The scale of the challenge to reduce the use of anti-psychotic drugs by people with dementia may be under-estimated, according to researchers from Aston University and the University of East Anglia, working with NHS Kent and Medway.
There is a key public health challenge to reduce the prescribing of anti-psychotic drugs to people with dementia as they are thought to be associated with up to 1,800 deaths a year.
Ian Maidment, corresponding author and a Senior Lecturer in Clinical Pharmacy from Aston University has worked in medication management in dementia for 20 years.
He said: "The true scale of anti-psychotic usage in dementia may be under-estimated. Usage may be up to 46 per cent greater than official figures suggest."
The researchers compared the results of the government's National Dementia and Anti-Psychotic Prescribing Audit with research, led by Anne Child, an experienced senior clinical pharmacist for NHS Kent and Medway cluster of primary care trusts (PCTs).
The scale of the challenge to reduce the use of anti-psychotic drugs by people with dementia may be under-estimated, according to researchers from Aston University and the University of East Anglia, working with NHS Kent and Medway.The research, published in BMC Psychiatry, shows there is a key public health challenge to reduce the prescribing of anti-psychotic drugs to people with dementia as they are thought to be associated with up to 1,800 deaths a year.
(Photo Credit: University of East Anglia)
They found that 15.3 per cent of people with dementia received an anti-psychotic, compared to the national audit, which found 10.5 per cent. However, only 48.9 per cent of GP practices across the country participated in the national audit compared with 98.3 per cent of practices in Medway which took part in the detailed local study.
The Medway project, carried out from January to December 2011, and analysed by researchers from Aston University and the University of East Anglia, identified that:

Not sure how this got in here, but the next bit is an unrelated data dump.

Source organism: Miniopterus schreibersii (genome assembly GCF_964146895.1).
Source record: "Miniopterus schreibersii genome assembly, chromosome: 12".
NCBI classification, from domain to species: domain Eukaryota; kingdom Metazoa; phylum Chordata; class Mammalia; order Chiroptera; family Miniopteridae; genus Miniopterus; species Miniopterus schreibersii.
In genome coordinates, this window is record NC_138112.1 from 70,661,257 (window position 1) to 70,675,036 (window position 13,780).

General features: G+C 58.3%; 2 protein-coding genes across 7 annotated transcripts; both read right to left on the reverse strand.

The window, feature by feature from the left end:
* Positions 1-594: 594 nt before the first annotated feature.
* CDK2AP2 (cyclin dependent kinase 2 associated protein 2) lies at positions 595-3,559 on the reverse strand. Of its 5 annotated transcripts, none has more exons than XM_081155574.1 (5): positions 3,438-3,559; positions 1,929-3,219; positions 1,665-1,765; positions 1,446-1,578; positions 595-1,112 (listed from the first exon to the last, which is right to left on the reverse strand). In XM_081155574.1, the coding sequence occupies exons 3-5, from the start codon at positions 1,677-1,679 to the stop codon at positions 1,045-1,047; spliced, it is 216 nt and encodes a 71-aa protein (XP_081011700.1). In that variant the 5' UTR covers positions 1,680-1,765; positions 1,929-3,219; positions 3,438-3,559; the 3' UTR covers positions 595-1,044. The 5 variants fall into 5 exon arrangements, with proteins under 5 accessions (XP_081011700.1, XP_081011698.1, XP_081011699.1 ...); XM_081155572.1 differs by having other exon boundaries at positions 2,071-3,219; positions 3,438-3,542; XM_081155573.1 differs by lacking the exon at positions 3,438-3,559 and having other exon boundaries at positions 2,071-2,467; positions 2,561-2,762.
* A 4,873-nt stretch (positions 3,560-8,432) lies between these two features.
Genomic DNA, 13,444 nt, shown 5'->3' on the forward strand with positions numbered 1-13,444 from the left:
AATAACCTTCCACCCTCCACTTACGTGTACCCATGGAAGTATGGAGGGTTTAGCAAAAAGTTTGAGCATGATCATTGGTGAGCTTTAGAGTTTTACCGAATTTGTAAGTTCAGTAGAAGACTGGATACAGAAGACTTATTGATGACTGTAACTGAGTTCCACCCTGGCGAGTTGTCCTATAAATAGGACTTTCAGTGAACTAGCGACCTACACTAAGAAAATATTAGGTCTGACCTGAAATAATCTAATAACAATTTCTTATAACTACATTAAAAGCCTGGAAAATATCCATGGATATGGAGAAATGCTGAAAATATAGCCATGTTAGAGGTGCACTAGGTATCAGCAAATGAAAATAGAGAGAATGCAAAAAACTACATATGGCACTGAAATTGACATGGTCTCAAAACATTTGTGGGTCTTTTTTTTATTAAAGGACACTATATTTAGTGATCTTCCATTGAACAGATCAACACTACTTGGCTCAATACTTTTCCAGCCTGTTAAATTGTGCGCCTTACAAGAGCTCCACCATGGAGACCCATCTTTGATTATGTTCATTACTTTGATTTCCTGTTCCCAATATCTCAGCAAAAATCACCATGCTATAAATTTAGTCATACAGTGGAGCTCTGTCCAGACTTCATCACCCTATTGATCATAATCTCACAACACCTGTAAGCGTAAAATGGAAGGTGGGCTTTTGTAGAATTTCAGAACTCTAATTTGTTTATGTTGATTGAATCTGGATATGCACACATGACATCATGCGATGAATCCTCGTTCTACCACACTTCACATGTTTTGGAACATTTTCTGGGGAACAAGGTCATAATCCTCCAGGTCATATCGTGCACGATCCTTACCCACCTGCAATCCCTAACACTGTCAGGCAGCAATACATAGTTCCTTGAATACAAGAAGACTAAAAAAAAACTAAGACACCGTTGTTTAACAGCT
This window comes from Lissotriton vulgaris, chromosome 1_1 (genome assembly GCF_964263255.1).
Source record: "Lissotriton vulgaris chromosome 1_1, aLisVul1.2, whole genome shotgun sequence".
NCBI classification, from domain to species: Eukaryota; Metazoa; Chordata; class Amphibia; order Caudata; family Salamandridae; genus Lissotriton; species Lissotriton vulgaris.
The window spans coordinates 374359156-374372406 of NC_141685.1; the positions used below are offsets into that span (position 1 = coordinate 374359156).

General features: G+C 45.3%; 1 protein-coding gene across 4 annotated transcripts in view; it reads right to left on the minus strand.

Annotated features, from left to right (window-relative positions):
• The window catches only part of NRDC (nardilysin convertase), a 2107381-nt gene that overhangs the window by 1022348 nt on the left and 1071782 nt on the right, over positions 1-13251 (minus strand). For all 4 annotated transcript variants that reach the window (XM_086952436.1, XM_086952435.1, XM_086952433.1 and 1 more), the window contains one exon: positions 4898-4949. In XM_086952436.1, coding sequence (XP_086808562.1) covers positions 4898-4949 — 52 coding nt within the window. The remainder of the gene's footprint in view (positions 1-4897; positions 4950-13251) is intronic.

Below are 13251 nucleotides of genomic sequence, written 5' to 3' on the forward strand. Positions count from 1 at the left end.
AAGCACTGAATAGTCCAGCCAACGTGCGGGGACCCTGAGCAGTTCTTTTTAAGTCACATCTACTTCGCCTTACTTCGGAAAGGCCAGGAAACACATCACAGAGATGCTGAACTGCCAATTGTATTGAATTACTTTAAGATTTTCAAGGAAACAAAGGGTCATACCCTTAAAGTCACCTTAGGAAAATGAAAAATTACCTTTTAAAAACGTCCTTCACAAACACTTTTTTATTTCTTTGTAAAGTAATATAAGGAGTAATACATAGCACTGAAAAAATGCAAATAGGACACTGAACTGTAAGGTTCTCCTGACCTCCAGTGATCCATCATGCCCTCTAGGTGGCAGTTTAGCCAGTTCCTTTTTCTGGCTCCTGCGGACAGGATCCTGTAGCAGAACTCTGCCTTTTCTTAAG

- People with dementia living in care homes were nearly 3.5 times more likely to receive a low-dose anti-psychotic than people living at home (25.5 per cent compared to 7.3 per cent)
- It was possible to reduce or withdraw low-dose anti-psychotics for more than 60 per cent of patients with dementia (43 out of 70) whose medication was initiated by their GP.
- Clinical trials need to be commissioned as a matter of urgency to confirm the effectiveness of pharmacist medication reviews.
The paper, which appears in the BioMed Central's open access journal BMC Psychiatry, also sets out the detailed process undertaken before and during withdrawal of anti-psychotics from patients.
Anne Child, primary author, who is now head of Pharmaceutical Care at Avante Care said: "We have demonstrated that a multi-disciplinary approach to dementia care, involving a pharmacy-led medication review, GPs, and care homes, can produce a positive outcome for patients, in one region of the country. More work is now needed."
Dr Chris Fox, co-author, from UEA's Norwich Medical School said: "Another issue with the national audit is it fails to report the usage of the drug lorazepam, which is sometimes used instead of anti-psychotics. It is potentially equally dangerous. Until we capture the true level of usage of all these drugs we cannot truly understand the issue."
Ian Maidment added: "Whilst the national audit is an important first step, it presents a partial picture. If we rely on it, exclusively we are doing a disservice to people with dementia, their carers and their families."
Source: University of East Anglia